I'm going to go out on a limb here and say that while I agree that anti-Semitism is a terrible thing, I don't actually think this passage is anti-Semitic. First of all, though Paul does dwell on his struggles with the Jewish authorities more than the context strictly demands, he does so in the context of addressing Gentile readers who are experiencing the same thing from their own people. He mentions the fact that the Jewish authorities killed Christ and other prophets, which has been used as an anti-Semitic trope, but in Paul's context, that was a vivid historical reality -- the Jewish authorities of his day collaborated with the Romans to have Jesus killed. And when it comes time for Paul to address the Roman authorities directly in his letter to Rome, he discusses it at greater length, with much stronger language.
Speaking as a Jew, he talks about the opposition his counter-cultural mission has faced from his fellow Jews, in order to draw a parallel to the opposition the Thessalonian group is experiencing from their fellow Gentiles. Presumably, had Jesus been born a Thessalonian, he would have been killed by Thessalonians -- but he was in fact born as a Jew. The point is not that Jews are somehow uniquely evil -- in fact, in the early chapters of Romans, Paul is taken up in part with explaining the fact that there are some Gentiles who act justly, thus working with the assumption that Jews naturally would be more just in their dealings. When he's talking about Jews in general, Paul is very positive; when he's talking about the ones who are explicitly opposing his mission and who opposed Jesus's mission as well, he is very negative -- just as someone today could hold Jews and Jewish culture in very high esteem, or could, like Paul, actually be a Jew, but find the actions of Jewish political authorities appalling.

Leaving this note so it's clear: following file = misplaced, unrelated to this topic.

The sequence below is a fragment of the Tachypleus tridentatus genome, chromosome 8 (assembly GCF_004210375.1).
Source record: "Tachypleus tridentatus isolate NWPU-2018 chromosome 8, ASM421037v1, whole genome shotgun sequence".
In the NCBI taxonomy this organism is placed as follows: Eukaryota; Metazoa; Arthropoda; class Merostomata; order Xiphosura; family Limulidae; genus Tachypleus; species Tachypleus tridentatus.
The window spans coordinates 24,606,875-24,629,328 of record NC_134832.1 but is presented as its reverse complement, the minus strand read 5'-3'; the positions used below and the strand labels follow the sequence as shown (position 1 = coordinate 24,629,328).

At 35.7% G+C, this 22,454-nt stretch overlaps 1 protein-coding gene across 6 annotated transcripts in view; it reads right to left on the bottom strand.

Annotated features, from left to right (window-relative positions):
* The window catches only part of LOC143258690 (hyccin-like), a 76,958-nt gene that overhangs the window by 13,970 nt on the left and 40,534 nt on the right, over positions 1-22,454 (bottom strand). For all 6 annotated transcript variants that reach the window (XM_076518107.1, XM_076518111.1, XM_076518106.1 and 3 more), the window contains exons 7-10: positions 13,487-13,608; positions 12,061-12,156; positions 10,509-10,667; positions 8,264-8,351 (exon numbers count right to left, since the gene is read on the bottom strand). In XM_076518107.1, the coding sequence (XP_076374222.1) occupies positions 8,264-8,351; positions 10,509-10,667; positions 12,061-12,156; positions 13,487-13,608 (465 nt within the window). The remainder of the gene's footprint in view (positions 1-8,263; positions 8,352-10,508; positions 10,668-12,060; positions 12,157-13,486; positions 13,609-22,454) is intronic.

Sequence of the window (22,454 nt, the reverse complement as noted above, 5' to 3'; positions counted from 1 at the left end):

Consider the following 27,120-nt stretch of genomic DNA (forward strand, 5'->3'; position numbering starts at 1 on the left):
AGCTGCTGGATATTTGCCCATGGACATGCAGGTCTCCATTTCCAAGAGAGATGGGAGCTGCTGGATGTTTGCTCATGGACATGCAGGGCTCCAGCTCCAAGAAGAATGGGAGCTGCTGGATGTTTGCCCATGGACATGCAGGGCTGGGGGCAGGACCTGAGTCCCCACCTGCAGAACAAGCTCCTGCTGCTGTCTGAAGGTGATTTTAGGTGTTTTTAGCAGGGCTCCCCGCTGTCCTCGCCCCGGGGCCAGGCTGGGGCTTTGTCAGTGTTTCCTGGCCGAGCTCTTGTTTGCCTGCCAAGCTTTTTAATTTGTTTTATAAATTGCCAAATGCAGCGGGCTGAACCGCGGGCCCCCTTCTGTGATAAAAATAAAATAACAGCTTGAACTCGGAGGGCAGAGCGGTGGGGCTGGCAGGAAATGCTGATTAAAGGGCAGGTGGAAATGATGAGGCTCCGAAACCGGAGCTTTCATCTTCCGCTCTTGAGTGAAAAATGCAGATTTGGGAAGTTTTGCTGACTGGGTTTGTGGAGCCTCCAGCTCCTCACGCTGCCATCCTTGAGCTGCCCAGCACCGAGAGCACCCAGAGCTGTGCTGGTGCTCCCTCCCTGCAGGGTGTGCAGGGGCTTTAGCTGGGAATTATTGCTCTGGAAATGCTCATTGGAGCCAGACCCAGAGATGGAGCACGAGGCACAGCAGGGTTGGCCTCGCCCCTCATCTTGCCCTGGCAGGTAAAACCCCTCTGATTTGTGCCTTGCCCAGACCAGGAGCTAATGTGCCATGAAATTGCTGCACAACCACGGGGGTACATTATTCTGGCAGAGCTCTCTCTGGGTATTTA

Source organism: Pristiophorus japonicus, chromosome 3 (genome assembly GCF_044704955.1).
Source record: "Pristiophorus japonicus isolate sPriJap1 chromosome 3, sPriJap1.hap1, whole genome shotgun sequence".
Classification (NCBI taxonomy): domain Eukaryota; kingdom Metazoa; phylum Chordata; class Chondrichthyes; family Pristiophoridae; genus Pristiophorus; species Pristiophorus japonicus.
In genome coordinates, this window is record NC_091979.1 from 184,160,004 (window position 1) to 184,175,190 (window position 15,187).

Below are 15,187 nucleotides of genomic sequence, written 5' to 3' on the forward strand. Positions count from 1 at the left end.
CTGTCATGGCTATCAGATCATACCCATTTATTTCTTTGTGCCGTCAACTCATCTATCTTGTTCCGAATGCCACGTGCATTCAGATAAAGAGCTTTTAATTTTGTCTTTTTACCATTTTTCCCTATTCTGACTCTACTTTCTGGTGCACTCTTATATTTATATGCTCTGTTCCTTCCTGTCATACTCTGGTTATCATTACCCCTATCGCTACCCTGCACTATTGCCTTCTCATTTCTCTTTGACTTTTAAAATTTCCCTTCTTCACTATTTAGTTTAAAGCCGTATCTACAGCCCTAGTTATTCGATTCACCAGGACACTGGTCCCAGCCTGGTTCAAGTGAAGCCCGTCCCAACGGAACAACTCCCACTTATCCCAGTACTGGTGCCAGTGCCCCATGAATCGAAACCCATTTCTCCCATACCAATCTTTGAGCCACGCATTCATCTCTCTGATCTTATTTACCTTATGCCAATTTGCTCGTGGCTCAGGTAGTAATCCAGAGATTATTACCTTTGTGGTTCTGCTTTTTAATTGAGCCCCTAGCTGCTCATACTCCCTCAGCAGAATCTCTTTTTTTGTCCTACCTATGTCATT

The line is not difficult to draw here. There is a clear and distinct difference between (a) essentializing Jews as the sickness of the human race and as a pollution in the pure Aryan nation and (b) criticizing those Jews with considerable political power who misuse that power. It's the difference between saying, (a) "Oh, yes, the particular Jew who lives next door seems like a decent chap; it's just Jews in general who make me uncomfortable," and saying, (b) "Oh, yes, the Jews in general are an intelligent, hardworking people with a rich cultural and religious tradition; it's just the slaughter of the Palestinians that I object to." In camp (a), the point is not the specificity of Jews at all, but rather attaching an abstract, negative idea to the name "Jew." (In this sense, attempts to guard against anti-Semitism by disallowing any criticism of any Jews, e.g. of those Jews who make policy for the state of Israel, are still working within the basic logic of anti-Semitism, although such a position is of course not identical with anti-Semitism.) I would put Paul in camp (b) -- an atypical example of a camp (b) position, but still within those basic parameters.
(12:23 PM) | Adam Kotsko:
I hate Nicholas KristofYeah. I think I might take David Brooks over him.
(10:36 AM) | Adam Kotsko: